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Explore how Shakespeare uses characters voices to convey thir feelings and attitudes in Act 4 Scene 1 of Much Ado about Nothing - Essay Example

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William Shakespeare’s Use of Character Voices: Much Ado About Nothing and Othello Today, William Shakespeare is regarded as one of the foremost writers in the Western literary canon. The expansive array of criticism that has been constructed on Shakespeare’s works speaks to the great reach of his texts…
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Explore how Shakespeare uses characters voices to convey thir feelings and attitudes in Act 4 Scene 1 of Much Ado about Nothing
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"Explore how Shakespeare uses characters voices to convey thir feelings and attitudes in Act 4 Scene 1 of Much Ado about Nothing"

Download file to see previous pages Still, in both texts, Shakespeare makes prominent use of the character’s voices to express these character’s feelings and attitudes. Through an examination of Much Ado About Nothing’s Act IV, Scene i and Othello’s Act V, Scene ii this essay examines Shakespeare’s implementation of character voices. Much Ado About Nothing’s Act IV, scene i is a crucial turning point in the plot. This scene begins with the commencement of the marriage to Claudio and Hero. Throughout this scene, Shakespeare implements the characters’ voices in a variety of ways to illustrate their feelings and attitudes. Early in the scene Shakespeare largely implements descriptive dialogue as a means of expressing the characters’ attitudes. Throughout the early part of this scene, however, there are slight undertones to Claudio’s voice. After being asked if he has come to the location to marry this lady, Claudio indicates that he hasn’t; the characters interpret he negative answer as having a different meaning. Claudio continues to engage in the conversation by cleverly concealing his true feelings. In this way, he asks Don Pedro, “And what have I to give you back whose worth/ May counterpoise this rich and precious gift?” (Shakespeare 2011, 25-26). ...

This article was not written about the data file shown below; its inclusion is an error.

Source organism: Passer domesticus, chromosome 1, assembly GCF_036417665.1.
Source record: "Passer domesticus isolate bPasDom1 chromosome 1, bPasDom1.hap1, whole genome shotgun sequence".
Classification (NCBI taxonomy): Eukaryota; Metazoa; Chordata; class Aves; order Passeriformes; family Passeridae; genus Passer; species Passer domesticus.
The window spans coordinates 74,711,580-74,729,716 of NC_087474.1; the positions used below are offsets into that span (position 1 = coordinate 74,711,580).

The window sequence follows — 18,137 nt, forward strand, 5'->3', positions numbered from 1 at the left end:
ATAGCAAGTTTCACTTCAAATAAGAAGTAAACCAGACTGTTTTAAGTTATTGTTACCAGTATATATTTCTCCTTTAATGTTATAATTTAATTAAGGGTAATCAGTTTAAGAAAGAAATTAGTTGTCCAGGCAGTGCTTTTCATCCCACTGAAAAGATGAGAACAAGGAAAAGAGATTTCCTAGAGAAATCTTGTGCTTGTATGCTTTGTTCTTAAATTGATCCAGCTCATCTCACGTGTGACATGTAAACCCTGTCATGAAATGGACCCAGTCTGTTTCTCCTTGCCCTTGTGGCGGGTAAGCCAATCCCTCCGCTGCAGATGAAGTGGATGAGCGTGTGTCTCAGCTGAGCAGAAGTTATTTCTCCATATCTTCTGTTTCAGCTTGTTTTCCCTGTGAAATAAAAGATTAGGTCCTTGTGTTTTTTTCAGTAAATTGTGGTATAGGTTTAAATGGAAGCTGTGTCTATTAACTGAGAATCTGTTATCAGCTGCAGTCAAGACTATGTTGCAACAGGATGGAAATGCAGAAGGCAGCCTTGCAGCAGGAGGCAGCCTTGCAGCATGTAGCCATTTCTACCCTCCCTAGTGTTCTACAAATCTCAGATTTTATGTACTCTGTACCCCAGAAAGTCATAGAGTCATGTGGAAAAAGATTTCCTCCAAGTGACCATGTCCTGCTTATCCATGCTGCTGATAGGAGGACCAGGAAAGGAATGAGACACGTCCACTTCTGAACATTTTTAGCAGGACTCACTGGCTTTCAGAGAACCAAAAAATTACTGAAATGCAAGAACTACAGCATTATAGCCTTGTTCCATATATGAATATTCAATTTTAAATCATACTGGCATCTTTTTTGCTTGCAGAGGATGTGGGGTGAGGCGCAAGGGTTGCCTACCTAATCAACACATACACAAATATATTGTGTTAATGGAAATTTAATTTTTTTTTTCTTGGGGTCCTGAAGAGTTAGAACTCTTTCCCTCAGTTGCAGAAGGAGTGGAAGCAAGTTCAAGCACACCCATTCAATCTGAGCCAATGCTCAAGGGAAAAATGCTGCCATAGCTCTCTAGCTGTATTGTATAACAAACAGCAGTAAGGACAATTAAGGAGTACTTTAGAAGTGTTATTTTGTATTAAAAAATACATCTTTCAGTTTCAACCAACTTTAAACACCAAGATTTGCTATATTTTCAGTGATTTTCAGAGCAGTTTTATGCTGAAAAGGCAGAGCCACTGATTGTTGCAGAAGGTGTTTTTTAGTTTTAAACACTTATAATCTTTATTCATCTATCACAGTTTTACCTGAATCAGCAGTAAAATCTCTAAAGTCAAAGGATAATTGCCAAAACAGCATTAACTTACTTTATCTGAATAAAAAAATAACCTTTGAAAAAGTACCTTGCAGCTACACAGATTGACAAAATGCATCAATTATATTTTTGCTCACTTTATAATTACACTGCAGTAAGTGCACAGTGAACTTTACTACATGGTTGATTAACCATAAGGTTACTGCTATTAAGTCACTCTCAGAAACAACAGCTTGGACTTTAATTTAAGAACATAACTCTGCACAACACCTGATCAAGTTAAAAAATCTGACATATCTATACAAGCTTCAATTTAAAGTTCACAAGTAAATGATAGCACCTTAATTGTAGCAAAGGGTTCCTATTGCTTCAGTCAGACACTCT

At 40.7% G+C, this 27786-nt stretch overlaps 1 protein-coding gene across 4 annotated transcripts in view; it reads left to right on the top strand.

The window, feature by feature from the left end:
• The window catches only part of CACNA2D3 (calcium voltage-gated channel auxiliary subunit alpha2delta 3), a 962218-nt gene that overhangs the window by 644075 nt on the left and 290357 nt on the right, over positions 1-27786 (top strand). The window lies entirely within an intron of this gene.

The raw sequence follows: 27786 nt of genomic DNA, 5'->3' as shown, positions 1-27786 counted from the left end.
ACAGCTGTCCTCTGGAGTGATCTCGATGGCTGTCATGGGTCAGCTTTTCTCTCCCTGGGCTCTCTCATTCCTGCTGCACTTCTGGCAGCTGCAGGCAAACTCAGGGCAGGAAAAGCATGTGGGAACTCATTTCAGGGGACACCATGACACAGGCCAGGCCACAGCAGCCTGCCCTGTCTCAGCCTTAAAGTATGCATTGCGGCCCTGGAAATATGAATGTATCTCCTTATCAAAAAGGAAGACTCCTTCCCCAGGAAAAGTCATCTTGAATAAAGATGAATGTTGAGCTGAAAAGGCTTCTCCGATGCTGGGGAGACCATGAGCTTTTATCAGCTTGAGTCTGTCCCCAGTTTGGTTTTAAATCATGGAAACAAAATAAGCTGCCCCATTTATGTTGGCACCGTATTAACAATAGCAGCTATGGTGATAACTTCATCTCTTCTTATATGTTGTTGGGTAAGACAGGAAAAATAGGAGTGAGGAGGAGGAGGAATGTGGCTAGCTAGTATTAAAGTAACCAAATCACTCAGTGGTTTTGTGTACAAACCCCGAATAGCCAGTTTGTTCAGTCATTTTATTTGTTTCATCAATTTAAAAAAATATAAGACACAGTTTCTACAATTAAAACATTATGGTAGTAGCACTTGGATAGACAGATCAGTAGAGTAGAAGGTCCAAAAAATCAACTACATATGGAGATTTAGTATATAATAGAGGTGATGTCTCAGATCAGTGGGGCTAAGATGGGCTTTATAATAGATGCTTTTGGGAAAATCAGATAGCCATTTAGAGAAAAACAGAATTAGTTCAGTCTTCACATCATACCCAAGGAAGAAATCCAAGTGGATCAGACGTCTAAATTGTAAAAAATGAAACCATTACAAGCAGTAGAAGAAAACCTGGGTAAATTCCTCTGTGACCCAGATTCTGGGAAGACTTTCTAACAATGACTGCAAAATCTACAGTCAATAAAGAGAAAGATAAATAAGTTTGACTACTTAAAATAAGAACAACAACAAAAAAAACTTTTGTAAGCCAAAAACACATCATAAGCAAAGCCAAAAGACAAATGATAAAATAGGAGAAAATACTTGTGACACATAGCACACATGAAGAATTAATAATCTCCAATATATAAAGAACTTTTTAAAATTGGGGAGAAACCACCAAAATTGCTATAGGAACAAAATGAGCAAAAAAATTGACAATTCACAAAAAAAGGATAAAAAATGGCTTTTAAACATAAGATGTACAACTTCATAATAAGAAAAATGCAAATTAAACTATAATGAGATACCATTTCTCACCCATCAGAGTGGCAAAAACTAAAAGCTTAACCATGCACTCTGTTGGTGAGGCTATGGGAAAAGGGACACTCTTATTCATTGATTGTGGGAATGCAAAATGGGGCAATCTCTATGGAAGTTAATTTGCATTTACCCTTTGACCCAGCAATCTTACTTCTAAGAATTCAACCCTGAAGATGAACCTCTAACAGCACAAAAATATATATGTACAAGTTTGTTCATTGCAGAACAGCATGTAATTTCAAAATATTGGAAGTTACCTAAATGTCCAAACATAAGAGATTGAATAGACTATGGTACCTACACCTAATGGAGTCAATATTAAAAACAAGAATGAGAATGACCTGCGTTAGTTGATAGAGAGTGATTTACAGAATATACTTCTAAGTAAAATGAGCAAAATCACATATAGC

eonato asks Claudio if he has proof that Hero, “Have vanquished the resistance of her youth/ And made defeat of her virginity” (Shakespeare 2011, 44-45). In this instance, Leonato has expressed his emotions through the implementation of a war metaphor. Specifically, he compares Hero’s virginity to a country that had been conquered. Ultimately, Claudio and Leonato’s voices implement metaphor and simile to express a strong amount of patriarchal disgust and astonishment at what they perceive to be Hero’s actions. As this scene progresses, Shakespeare further explores the interactions that occur between Claudio and Hero. After speaking with Hero’s father, Claudio turns his attention to Hero. Claudio expresses the chaste way that he has treated Hero and Hero asks him if she has not acted the same way towards him. Claudio voices his anger and astonishment through descriptive language and simile. Claudio states, “You seem to me as Dian in her orb,/ As chaste as is the bud ere it be blown/ But you are more intemperate in your blood/ Than Venus, or those pamp’red animals/ That rage in savage sensuality” (Shakespeare 2011, 54-58). Here, Claudio indicates that while his original impression of Hero was as an unripe flower, now he believes she is like a savage animal. Ultimately, this metaphor operates as a means for Claudio to express his pure astonishment at what he believes he discovered. Following the expressions of anger and astonishment, Hero voices her innocence. Shakespeare has powerfully increased the intensity of the scene, such that Hero’s proclamations of innocence match the intensity of the accusations thrown against her. She indicates that, “Prove you that any man with me conversed/ At hours unmeet…Refuse me, hate me, torture me to death!” ...Download file to see next pagesRead More
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